Attacks on student protests and false claims of antisemitism threaten everyone’s right to free expression.

by Ari Paul, FAIR

With the encouragement of the state, universities from coast to coast are taking draconian steps to silence debate about US-backed violence in the Middle East.

The Columbia University community looked on in shock as cops in riot gear arrested at least 100 pro-Palestine protesters who had set up an encampment in the center of campus (New York Post4/18/24). The university’s president, Nemat Shafik, had just the day before testified before a Republican-dominated congressional committee ostensibly concerned with campus “antisemitism”—a label that has come to be misapplied to any criticism of Israel, though the critics so smeared are often themselves Jewish.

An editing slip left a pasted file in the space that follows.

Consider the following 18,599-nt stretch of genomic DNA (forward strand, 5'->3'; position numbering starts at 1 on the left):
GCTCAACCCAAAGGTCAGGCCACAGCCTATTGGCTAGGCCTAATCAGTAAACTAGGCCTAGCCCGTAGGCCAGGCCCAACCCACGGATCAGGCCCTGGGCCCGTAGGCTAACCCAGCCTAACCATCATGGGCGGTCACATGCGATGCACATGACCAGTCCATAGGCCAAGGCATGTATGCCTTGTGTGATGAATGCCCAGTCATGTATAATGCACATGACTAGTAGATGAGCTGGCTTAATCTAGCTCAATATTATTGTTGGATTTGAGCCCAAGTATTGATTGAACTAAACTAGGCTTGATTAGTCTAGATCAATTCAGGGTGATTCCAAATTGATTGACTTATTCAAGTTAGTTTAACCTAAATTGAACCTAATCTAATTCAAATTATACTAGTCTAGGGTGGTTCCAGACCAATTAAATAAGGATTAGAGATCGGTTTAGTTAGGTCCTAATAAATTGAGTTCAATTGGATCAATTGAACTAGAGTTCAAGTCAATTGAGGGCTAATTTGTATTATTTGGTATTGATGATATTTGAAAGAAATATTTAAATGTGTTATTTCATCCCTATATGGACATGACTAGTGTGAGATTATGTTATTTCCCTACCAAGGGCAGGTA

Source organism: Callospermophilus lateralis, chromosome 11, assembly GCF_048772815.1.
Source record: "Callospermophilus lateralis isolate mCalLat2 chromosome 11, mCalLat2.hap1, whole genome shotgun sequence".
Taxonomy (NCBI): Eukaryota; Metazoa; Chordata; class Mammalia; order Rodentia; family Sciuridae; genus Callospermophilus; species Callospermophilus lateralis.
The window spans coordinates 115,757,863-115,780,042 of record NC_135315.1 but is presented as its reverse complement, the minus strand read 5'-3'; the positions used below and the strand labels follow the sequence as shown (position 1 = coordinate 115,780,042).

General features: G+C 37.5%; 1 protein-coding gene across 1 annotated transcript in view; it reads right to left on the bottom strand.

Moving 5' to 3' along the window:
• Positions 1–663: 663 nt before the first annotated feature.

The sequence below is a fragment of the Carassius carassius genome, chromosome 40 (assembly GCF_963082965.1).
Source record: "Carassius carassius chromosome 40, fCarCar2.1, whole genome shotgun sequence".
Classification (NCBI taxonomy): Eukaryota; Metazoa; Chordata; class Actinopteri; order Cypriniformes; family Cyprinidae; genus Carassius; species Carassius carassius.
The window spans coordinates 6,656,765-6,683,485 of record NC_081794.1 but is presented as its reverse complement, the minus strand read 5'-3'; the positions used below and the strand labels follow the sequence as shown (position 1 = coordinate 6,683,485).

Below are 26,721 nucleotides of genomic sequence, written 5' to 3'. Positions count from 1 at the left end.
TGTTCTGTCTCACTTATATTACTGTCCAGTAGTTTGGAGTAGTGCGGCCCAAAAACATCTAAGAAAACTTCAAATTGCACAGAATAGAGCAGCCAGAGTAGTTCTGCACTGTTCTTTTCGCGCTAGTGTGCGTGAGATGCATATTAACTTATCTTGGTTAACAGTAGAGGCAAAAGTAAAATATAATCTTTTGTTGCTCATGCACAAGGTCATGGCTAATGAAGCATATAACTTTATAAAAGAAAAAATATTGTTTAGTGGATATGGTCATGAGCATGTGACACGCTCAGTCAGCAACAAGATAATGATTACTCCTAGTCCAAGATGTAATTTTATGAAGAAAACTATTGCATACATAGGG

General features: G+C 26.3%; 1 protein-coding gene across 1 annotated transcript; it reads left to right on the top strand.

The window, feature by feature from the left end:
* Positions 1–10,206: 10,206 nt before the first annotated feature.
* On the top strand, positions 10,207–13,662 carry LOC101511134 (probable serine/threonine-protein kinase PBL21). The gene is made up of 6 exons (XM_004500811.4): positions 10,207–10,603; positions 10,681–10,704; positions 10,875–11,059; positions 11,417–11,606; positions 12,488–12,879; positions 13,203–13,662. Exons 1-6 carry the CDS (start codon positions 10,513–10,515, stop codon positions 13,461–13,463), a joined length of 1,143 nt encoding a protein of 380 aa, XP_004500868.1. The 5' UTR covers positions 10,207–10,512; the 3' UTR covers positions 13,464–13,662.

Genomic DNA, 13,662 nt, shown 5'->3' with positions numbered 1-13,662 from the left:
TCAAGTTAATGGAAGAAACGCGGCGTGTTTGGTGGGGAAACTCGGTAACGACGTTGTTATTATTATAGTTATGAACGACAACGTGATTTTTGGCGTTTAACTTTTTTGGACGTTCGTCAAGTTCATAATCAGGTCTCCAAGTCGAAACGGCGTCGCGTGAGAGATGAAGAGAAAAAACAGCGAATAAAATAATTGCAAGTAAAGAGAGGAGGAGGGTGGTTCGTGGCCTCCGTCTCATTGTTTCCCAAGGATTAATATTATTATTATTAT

students hold flags and protest banners at a palestine protest

A sense of delight has filled the city’s opinion pages. The New York Post editorial board (4/18/24)  hailed both the clampdown on protests and Congress’s push to ensure that such drastic action against free speech was taken: “We’re glad to see Shafik stand up…. Congress deserves some credit for putting educrats’ feet to the fire on this issue.” The paper added, “Academia has been handling anti-Israel demonstrations with kid gloves.” In other words, universities have been allowing too many people to think and speak critically about an important issue of the day.

In “At Columbia, the Grown-Ups in the Room Take a Stand,” New York Times columnist Pamela Paul (4/18/24) hailed the eviction, saying of the encampment that for the “passer-by, the fury and self-righteous sentiment on display was chilling,” and that for supporters of Israel, “it must be unimaginably painful.” In other words, conservative pundits have decided that campus safe spaces where speech is banned to protect the feelings of listeners are good, depending on the issue. Would Paul (no relation!) favor bans on pro-Taiwan or pro-Armenia demonstrations because they could offend Chinese and Turkish students?

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